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Le Visiteur – Yeah [Motion Records] + My Digital Enemy Remix

After the excitement around Amsterdam Dance Event simmers down, some people are still riding high on the crest of success that comes from hard work and natural talent. Introducing rising UK producer and DJ Le Visiteur, who swoops in with his brand new, disco-house cut ‘Yeah’. After maintaining a number 1 spot on the Unsigned ADE Buzz Chart and #12 on the Cool Cuts Chart, as well as recently securing himself a place on the prestigious British Airways Radio, Le Visiteur is further setting his sights on the scene at large with this infectious, soulful take on golden-era French touche beats. After his huge tracks In My Soul and Let The Sunshine (achieving a #2 position on the Beatport disco charts) helped to put his name on the map, this fresh talent is ready to unleash another summer drenched, dance-floor ready bomb.

Le Visiteur has been integral in the UK disco house scene as a resident at Nightfilm, the infamous party ran by cheeky disco duo Mighty Mouse. Also co-signed to the Nightfilm label – that acts as a launch pad for the likes of MM and Du Tonc – he’s been integral to their UK Base, also finding time to remix Du Tonc’s infamous smash, ‘Surging Memories’. When he’s not rolling with these cheeky chappies, he can be found releasing music for the likes of King Street, MVMT, Chop Shop and more.

‘Yeah’ springs to life with pressurized snares and percussive swing, helping to break-out the pace of the track from early on, dancing around a gorgeous soaring vocal sample, before lush strings add atmosphere and tone to the infectious rhythm.

The drop heralds a notch in tempo, highlighted by thumping, hollow kick drums, swelling bass and piano stabs as the funky disco-house roller ups the ante with 4×4 rhythm and deep tones. After a slight moment of respite, the track launches into a full force groove on the break, the piano riffs taking the topline lead as kicks and snares hammer through to the dancefloor.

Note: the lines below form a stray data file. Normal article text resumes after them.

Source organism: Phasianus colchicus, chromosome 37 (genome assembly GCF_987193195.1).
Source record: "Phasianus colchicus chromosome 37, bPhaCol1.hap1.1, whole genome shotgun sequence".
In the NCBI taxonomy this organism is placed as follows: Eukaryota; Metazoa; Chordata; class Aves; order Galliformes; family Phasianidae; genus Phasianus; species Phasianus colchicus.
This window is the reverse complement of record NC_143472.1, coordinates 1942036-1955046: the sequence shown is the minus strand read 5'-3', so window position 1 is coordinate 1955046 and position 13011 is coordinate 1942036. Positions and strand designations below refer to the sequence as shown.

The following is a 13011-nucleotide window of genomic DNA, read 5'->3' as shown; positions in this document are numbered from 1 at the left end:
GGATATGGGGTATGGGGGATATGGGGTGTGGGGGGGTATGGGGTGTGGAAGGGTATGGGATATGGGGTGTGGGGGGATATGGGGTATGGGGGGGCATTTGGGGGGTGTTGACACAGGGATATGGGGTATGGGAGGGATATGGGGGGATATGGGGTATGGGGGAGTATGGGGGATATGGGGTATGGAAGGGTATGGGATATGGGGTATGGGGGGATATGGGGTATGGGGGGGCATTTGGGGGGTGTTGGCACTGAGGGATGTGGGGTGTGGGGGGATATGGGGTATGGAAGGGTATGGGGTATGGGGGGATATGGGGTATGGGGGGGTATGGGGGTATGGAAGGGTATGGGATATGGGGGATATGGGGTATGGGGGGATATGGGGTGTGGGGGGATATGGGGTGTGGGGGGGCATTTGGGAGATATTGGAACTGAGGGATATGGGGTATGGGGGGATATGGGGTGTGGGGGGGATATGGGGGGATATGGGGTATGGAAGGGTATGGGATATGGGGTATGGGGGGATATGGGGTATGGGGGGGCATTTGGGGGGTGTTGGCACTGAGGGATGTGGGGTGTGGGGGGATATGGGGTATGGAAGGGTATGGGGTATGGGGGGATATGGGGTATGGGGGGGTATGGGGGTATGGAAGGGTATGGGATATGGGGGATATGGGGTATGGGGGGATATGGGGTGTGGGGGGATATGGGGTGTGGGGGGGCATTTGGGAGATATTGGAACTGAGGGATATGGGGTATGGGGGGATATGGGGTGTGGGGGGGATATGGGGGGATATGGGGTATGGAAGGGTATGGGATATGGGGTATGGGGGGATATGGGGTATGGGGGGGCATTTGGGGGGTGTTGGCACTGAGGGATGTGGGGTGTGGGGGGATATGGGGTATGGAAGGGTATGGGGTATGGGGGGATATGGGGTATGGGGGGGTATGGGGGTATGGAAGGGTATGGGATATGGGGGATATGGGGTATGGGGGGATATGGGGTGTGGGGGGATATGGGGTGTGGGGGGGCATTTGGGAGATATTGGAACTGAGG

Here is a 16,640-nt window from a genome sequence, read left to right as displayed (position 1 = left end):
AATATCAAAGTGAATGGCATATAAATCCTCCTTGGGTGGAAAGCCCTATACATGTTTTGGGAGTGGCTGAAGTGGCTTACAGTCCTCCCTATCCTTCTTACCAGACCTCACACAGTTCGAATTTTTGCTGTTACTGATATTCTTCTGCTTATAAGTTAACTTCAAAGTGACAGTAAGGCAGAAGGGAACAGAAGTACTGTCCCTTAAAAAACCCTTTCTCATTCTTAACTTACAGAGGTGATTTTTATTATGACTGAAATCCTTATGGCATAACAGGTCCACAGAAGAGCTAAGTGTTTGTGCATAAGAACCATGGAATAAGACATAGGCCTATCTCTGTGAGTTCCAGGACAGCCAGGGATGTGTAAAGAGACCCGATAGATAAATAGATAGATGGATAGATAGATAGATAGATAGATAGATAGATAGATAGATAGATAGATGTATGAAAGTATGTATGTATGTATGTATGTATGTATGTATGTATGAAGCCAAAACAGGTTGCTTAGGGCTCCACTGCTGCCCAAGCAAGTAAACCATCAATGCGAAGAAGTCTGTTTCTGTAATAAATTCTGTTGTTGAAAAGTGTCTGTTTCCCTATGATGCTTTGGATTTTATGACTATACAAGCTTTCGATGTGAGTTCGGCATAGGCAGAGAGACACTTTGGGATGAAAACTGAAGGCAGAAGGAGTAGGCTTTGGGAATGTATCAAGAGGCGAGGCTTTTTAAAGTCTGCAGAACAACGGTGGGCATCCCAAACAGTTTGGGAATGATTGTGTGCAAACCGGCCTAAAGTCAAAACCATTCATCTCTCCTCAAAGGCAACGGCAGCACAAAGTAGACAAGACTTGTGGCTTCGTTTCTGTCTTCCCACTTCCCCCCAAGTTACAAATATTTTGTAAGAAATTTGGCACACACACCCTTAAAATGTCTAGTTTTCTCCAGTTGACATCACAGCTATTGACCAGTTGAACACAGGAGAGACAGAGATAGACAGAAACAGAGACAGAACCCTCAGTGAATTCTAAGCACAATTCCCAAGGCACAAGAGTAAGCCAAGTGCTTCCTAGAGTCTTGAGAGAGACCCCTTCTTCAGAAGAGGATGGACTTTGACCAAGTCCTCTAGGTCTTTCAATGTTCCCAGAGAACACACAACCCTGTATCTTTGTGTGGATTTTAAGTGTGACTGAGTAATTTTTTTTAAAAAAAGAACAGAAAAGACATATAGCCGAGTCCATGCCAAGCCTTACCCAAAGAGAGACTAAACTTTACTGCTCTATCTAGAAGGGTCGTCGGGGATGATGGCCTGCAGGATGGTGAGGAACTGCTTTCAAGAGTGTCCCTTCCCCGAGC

Avoiding the usual plug-in-bass cliches and over-used ’90s samples, ‘Yeah’ explores another side of house’s ‘French Touche’ era with aplomb and sun-kissed swagger. As this funk machine readies a host of exciting, upcoming plans, keep your eyes and ears firmly locked on this talent as he continues to storm through the modern disco-house scene.

Future-leaning house music harbingers My Digital Enemy are returning to the fold this autumn with another sharp edged slice of razor-gilded house music. Taking inspiration from popular culture, they return with a slammin’ bootleg version of La Roux’s infamous In For The Kill, updating it’s melancholic structure to reveal a dark tinged, UKG edge.

Often seen gracing the likes of Toolroom, Stealth and more, their official bootleg of La Roux’s instant pop classic marks their return to the ever unimitable Zulu Records, the imprint they founded in 2012 as their vehicle for fresh beats (home to global sounds from the likes of Tittsworth, House of Virus and many more).

It’s not the first time the pair have set their sights on more pop-crafted music; having previously worked with and remixed the likes of Snoop Dogg, Beyonce and Groove Armada to name but a few, it’s no surprise that they’re a constant feature on Beatport and Zulu Records finished up 2014 as Beatport’s 5th best-selling house label.

Retaining La Roux‘s instantly recognisable vocal stems, the British duo go to work on crafting the reinvented sound, taking influence from broken beat and UK garage. Raw and untreated snares set the tone for shuffling hi hat percussion and a whistling, ethereal melody underpinning the groove, before bringing in La Roux’s painfully beautiful vocal verse before launching into a haunting, drawn-out UK garage hybrid of the highest calibre.

Their latest stick of dancefloor dynamite pays respectful dues to such a stand out vocal, until the drop heralds a searing, wobbling and unbreakable bassline, springing out of the speakers and paying homage to the UK underground scene as it slays all in its path. Serious dancefloor destruction. Tailored for even the most bass-line focused of sets.